When you're moving to France with children, schooling is going to be close to the top of your list of considerations.
You'll need to work out which kind of school to send your children to, and when to make the transition.
The French education system is very well funded and highly thought of around the world. But as with any country, you need to work out how the system can work best for your child, and when it's best to make the transition to it - which is usually as early as possible!
International schools in France
There are a number of private international schools throughout France. This might be a route for you to consider if you're moving with older children, as they can often find it harder to acclimatise to learning in a new language than younger children. At an international school your child would largely be taught their lessons in English.
How the French education system works
Most children in France attend state schools. In France, compulsory school starts at age six, although many children attend nursery schools (ecole maternelles) from the age of 3, where they learn the basics before primary school (ecole primaire).
Next is college (lower senior school) from ages 11-15, and then lycee from 15 to 18.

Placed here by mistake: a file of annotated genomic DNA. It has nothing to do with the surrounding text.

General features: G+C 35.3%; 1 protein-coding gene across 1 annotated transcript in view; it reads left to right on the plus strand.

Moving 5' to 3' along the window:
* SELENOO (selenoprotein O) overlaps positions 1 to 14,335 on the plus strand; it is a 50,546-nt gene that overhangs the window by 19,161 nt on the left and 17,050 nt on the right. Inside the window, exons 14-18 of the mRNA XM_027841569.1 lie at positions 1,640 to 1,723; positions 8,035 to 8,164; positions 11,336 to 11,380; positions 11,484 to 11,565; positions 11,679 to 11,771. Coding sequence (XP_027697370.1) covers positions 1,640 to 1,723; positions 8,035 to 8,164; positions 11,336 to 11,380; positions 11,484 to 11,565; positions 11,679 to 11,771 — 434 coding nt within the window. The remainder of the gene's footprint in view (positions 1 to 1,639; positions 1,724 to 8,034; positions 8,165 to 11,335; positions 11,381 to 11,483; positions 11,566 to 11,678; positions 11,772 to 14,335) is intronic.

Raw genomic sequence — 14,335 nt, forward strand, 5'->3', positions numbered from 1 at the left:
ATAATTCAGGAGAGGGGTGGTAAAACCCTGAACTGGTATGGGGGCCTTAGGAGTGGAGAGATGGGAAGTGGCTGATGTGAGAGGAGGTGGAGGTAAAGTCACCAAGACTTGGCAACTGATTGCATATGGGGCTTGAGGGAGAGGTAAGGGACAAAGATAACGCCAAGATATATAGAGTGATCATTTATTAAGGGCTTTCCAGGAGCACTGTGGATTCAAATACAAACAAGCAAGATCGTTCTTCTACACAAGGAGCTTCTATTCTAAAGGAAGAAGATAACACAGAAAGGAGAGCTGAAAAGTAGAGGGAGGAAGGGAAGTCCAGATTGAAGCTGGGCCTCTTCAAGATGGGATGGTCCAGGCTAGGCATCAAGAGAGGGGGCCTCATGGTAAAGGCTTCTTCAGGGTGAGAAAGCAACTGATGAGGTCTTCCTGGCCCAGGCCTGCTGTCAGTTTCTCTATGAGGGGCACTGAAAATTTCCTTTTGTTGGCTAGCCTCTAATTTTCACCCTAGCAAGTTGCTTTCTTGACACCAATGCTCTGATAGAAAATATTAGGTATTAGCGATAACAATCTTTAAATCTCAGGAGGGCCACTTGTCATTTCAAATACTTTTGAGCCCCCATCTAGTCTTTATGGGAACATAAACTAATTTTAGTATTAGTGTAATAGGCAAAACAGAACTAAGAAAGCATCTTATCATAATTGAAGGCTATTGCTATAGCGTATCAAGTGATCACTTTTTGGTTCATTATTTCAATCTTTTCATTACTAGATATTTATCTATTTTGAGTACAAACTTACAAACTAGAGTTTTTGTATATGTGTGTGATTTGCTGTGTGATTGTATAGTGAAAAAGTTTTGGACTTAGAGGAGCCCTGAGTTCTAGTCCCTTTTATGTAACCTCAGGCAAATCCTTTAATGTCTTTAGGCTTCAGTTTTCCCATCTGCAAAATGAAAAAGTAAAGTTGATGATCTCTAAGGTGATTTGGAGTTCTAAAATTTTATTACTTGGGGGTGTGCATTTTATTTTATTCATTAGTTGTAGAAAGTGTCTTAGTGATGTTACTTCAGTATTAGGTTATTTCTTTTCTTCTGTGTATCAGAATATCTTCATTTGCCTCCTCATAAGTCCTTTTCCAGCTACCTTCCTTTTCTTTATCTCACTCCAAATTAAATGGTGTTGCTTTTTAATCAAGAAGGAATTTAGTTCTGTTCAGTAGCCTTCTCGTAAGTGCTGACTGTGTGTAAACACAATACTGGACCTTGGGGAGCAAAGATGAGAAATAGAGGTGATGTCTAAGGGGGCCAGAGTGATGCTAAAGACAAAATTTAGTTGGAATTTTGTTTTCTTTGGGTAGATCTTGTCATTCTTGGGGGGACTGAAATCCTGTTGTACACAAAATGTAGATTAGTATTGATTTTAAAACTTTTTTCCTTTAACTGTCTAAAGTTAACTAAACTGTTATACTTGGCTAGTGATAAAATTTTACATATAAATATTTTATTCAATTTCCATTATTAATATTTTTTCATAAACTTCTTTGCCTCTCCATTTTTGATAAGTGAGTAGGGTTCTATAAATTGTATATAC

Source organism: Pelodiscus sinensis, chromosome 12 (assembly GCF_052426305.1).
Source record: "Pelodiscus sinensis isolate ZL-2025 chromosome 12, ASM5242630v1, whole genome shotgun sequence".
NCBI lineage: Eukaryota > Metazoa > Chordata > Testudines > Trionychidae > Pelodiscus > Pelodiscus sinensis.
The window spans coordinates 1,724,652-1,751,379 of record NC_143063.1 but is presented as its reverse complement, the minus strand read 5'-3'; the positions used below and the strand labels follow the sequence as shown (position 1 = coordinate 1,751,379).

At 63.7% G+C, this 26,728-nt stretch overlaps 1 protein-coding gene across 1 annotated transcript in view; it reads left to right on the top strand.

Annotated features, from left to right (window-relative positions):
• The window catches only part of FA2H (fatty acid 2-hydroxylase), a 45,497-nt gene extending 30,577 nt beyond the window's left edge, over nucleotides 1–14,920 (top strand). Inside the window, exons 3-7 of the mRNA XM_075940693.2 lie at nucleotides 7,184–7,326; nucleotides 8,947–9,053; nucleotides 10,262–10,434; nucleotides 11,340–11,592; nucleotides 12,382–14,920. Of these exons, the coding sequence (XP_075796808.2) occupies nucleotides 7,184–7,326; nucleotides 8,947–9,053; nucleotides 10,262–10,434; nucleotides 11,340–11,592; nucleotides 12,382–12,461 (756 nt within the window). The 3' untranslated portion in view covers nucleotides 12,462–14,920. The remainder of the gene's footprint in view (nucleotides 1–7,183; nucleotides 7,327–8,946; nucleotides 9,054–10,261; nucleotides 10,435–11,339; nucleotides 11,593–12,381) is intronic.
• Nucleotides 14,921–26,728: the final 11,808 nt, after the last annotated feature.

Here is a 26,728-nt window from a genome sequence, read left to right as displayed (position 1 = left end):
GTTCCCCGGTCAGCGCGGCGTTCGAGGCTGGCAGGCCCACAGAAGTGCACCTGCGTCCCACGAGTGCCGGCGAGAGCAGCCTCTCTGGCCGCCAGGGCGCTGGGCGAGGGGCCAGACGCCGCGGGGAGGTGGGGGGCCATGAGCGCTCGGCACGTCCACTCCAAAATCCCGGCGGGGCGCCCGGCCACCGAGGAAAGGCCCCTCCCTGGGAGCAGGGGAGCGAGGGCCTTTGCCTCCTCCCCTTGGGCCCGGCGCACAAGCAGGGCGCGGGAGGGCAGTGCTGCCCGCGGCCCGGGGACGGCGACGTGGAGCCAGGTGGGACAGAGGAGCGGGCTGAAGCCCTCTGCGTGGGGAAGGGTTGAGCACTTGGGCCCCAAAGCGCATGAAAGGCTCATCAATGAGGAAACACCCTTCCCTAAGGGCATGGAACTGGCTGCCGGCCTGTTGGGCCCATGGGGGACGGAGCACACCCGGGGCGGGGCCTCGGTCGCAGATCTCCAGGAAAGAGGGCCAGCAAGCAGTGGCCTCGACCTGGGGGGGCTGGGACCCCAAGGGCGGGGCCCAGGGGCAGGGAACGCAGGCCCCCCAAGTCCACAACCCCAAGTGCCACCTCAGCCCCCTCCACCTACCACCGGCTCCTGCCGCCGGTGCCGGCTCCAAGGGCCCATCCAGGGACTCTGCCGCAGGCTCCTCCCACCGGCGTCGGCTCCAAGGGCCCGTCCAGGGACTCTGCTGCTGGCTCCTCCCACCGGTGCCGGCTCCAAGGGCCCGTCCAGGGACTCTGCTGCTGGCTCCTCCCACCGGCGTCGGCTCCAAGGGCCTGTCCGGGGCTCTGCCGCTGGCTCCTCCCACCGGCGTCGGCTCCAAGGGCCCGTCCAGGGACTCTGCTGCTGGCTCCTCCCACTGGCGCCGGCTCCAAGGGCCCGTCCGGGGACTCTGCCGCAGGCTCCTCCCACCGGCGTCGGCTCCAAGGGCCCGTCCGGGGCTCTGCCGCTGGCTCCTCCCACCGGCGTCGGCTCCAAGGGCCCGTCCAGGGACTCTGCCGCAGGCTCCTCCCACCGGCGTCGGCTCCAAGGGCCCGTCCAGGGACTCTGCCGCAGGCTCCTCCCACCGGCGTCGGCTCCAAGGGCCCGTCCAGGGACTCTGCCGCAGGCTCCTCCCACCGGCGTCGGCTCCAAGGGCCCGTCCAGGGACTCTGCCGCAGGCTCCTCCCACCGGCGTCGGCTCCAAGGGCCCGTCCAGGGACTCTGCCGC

Feedback from expats that have sent their children to French schools is generally very positive, with the praise for the structure, formality (especially lunch!) and also the support for children arriving without full language skills. In the Alps ski lessons will be part of the winter curriculum, for example, with other outdoor sports prioritized elsewhere.
A couple of things to note is that ‘redoubling’, or repeating a year, is a fairly common occurrence in France - and doesn’t have the same type of stigma attached to it as in some countries. Also, although it has been deemed a priority in France, the treatment of children with special needs may not be as advanced as elsewhere, including some areas of the UK.
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